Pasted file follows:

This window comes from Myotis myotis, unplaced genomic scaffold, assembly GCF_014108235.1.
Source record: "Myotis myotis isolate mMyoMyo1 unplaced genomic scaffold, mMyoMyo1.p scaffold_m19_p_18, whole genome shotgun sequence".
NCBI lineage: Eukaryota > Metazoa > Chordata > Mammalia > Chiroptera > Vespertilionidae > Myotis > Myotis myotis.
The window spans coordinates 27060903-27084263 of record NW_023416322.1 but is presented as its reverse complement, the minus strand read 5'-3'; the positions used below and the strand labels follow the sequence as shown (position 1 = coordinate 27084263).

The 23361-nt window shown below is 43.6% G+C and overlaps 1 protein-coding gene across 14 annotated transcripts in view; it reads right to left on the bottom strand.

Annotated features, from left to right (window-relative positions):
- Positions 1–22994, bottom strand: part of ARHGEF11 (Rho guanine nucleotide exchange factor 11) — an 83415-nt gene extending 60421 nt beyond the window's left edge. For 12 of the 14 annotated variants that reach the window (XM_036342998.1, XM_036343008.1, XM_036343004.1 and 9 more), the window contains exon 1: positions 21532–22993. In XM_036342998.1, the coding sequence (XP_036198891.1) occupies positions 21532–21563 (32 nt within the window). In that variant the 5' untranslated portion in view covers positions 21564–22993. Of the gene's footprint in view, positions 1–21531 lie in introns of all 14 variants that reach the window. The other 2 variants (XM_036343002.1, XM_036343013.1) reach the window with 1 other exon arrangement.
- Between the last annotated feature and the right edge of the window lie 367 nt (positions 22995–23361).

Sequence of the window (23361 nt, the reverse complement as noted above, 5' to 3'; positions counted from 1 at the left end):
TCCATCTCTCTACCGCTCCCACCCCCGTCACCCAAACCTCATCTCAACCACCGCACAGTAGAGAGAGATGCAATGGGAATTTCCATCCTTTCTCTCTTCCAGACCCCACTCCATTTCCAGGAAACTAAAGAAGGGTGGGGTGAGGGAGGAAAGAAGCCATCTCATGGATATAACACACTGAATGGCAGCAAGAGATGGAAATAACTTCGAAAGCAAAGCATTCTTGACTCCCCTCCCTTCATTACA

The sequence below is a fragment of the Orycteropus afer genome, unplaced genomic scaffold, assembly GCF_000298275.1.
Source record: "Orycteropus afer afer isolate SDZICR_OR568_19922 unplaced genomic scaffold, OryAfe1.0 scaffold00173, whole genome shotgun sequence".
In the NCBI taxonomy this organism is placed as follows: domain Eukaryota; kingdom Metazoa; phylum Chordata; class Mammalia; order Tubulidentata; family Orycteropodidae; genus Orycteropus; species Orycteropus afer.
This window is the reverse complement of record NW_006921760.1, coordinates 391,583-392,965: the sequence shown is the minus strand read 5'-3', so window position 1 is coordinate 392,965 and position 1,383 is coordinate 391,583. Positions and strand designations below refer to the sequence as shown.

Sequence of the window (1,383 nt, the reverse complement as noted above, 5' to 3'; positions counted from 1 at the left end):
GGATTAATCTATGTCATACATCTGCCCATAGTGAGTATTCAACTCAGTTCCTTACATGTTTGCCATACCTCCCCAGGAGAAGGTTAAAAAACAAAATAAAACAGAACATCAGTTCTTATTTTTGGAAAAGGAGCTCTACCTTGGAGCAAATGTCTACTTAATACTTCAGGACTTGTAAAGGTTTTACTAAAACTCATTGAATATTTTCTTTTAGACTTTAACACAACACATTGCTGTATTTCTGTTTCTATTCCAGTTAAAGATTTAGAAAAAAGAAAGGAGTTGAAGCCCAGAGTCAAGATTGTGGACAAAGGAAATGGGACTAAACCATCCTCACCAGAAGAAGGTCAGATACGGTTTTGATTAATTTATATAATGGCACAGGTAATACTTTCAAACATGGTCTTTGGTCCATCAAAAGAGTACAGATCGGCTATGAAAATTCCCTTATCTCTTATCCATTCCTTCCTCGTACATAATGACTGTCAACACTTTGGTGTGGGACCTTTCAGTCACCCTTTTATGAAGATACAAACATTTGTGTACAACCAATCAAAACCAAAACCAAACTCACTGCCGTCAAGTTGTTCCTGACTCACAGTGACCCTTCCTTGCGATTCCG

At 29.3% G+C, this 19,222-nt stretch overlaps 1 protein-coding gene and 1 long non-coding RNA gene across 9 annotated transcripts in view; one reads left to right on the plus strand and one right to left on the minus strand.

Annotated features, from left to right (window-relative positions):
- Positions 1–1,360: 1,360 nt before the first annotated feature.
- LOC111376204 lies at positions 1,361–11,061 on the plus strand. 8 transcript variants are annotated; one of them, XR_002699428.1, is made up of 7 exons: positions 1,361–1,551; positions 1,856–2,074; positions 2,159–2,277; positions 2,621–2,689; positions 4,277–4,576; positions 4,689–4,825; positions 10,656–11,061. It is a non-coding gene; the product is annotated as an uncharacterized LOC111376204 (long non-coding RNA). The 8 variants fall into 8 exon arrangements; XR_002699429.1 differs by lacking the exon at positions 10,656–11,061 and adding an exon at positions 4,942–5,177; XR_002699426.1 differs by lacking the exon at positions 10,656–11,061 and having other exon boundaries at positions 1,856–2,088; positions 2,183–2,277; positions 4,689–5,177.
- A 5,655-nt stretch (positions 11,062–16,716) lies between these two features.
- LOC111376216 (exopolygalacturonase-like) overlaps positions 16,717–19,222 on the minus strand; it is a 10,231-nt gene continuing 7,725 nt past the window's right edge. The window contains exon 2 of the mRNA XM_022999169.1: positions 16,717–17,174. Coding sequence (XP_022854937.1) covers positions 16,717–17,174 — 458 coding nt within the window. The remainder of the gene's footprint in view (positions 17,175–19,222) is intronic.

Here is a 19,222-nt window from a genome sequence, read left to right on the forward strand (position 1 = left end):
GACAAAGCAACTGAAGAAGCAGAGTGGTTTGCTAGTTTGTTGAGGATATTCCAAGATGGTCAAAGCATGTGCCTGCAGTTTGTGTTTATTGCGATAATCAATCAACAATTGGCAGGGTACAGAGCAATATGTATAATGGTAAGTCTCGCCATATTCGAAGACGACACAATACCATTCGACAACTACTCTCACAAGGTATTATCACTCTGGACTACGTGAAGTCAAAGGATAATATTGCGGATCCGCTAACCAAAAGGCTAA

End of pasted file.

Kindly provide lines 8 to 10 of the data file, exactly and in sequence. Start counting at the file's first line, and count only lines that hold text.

- Between the last annotated feature and the right edge of the window lie 367 nt (positions 22995–23361).

Sequence of the window (23361 nt, the reverse complement as noted above, 5' to 3'; positions counted from 1 at the left end):
TCCATCTCTCTACCGCTCCCACCCCCGTCACCCAAACCTCATCTCAACCACCGCACAGTAGAGAGAGATGCAATGGGAATTTCCATCCTTTCTCTCTTCCAGACCCCACTCCATTTCCAGGAAACTAAAGAAGGGTGGGGTGAGGGAGGAAAGAAGCCATCTCATGGATATAACACACTGAATGGCAGCAAGAGATGGAAATAACTTCGAAAGCAAAGCATTCTTGACTCCCCTCCCTTCATTACA